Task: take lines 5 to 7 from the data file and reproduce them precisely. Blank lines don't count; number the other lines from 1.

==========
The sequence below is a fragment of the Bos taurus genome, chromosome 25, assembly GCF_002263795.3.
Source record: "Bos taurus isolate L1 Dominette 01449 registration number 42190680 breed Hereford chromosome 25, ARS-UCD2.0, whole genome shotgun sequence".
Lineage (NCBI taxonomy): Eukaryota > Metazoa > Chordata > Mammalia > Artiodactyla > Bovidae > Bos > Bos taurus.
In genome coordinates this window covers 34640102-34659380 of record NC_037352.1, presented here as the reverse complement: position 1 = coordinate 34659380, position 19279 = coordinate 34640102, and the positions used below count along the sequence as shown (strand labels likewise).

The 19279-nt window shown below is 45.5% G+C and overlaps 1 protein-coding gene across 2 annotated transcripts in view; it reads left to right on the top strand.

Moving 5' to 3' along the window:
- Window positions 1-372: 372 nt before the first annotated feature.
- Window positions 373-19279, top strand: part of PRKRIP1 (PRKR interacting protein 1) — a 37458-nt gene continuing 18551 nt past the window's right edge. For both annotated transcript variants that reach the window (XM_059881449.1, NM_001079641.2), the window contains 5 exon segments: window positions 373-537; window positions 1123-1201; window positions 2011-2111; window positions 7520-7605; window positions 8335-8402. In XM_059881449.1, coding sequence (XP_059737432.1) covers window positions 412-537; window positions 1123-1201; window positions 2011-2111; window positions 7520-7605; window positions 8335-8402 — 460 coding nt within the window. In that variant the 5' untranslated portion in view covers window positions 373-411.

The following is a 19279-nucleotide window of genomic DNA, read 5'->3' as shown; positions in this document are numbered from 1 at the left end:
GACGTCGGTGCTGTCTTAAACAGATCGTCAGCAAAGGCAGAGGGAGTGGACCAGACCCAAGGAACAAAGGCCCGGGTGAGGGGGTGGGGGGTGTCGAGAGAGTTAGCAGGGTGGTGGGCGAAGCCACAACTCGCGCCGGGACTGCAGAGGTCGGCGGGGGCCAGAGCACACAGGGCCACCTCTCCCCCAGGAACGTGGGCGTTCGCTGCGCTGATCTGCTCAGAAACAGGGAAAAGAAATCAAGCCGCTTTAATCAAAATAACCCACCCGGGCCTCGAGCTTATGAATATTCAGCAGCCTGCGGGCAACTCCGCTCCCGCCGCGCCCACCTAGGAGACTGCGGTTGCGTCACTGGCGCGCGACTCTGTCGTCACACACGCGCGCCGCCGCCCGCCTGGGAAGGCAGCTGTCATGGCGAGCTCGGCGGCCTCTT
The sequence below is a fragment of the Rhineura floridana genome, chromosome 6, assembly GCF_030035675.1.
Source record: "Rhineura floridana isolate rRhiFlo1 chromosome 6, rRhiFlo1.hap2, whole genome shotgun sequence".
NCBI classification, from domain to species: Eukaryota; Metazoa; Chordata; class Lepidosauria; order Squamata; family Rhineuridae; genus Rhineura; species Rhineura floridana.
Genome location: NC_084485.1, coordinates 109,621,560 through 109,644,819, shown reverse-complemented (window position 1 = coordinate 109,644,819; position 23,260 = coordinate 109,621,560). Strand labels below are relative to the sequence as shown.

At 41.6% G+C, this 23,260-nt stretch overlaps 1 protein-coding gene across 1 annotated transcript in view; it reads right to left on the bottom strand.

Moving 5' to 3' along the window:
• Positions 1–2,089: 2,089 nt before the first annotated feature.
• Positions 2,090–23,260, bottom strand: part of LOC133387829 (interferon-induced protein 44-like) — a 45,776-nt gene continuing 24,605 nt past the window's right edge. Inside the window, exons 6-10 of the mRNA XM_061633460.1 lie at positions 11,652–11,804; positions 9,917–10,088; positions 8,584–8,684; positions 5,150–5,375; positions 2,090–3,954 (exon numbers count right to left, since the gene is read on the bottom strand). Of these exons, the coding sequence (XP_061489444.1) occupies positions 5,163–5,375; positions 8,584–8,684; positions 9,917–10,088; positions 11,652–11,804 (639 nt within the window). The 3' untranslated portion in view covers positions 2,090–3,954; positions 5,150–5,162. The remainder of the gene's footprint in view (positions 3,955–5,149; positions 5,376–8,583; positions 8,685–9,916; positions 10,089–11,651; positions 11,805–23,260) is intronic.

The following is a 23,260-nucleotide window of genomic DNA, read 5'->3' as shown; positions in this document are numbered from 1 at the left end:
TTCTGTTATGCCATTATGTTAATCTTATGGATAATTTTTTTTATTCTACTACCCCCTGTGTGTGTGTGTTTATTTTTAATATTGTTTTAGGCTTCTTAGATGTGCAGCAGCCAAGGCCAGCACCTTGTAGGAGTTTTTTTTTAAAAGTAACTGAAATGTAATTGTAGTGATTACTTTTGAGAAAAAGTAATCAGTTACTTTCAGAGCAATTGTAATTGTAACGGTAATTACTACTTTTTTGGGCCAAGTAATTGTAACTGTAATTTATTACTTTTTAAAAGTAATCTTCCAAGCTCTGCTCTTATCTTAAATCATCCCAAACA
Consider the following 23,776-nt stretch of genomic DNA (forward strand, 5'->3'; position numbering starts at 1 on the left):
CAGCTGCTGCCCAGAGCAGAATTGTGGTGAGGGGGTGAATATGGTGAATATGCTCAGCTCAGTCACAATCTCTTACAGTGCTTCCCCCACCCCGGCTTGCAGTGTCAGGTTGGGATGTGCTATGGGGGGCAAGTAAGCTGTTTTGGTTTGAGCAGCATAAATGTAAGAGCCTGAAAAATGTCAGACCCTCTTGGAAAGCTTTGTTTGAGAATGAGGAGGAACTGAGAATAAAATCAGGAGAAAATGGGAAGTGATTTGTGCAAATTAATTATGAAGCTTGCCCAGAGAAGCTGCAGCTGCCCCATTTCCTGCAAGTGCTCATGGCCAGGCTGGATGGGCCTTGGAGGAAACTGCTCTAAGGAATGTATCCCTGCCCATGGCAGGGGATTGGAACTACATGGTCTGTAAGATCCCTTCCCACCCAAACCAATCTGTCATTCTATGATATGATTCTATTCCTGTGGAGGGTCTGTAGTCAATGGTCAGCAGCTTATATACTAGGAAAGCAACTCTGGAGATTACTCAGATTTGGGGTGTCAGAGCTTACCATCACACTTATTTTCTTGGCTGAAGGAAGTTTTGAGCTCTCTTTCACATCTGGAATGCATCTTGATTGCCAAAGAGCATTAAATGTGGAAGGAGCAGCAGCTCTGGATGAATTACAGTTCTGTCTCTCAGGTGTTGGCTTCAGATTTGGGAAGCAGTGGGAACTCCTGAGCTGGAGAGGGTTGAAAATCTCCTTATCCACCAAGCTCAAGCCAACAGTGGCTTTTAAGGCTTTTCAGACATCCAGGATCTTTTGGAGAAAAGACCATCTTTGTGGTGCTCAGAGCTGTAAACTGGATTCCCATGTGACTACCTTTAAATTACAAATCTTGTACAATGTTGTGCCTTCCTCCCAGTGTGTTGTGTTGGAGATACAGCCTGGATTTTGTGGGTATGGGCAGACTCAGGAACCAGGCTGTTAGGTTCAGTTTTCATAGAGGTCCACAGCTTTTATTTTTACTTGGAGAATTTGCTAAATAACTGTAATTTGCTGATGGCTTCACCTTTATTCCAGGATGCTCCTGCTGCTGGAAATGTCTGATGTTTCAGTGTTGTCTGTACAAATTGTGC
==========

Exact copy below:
The 19279-nt window shown below is 45.5% G+C and overlaps 1 protein-coding gene across 2 annotated transcripts in view; it reads left to right on the top strand.

Moving 5' to 3' along the window:
- Window positions 1-372: 372 nt before the first annotated feature.